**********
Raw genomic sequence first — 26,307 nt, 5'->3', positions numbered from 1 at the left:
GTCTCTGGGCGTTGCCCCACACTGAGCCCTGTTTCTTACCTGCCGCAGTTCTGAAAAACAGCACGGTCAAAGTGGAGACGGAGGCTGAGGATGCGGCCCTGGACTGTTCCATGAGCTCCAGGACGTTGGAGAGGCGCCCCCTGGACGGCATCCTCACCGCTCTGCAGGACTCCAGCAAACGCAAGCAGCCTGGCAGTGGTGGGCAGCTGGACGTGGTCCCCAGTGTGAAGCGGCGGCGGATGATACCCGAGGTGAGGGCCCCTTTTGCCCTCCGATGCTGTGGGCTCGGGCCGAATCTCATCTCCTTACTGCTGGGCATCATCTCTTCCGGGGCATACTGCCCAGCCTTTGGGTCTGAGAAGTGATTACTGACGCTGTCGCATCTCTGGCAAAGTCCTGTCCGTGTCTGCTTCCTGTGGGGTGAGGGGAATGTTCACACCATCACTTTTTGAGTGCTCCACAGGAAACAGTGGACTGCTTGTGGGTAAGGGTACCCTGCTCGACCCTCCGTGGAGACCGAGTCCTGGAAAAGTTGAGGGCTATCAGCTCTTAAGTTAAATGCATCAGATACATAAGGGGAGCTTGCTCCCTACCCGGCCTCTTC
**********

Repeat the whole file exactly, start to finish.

Raw genomic sequence first — 26,307 nt, 5'->3', positions numbered from 1 at the left:
GTCTCTGGGCGTTGCCCCACACTGAGCCCTGTTTCTTACCTGCCGCAGTTCTGAAAAACAGCACGGTCAAAGTGGAGACGGAGGCTGAGGATGCGGCCCTGGACTGTTCCATGAGCTCCAGGACGTTGGAGAGGCGCCCCCTGGACGGCATCCTCACCGCTCTGCAGGACTCCAGCAAACGCAAGCAGCCTGGCAGTGGTGGGCAGCTGGACGTGGTCCCCAGTGTGAAGCGGCGGCGGATGATACCCGAGGTGAGGGCCCCTTTTGCCCTCCGATGCTGTGGGCTCGGGCCGAATCTCATCTCCTTACTGCTGGGCATCATCTCTTCCGGGGCATACTGCCCAGCCTTTGGGTCTGAGAAGTGATTACTGACGCTGTCGCATCTCTGGCAAAGTCCTGTCCGTGTCTGCTTCCTGTGGGGTGAGGGGAATGTTCACACCATCACTTTTTGAGTGCTCCACAGGAAACAGTGGACTGCTTGTGGGTAAGGGTACCCTGCTCGACCCTCCGTGGAGACCGAGTCCTGGAAAAGTTGAGGGCTATCAGCTCTTAAGTTAAATGCATCAGATACATAAGGGGAGCTTGCTCCCTACCCGGCCTCTTC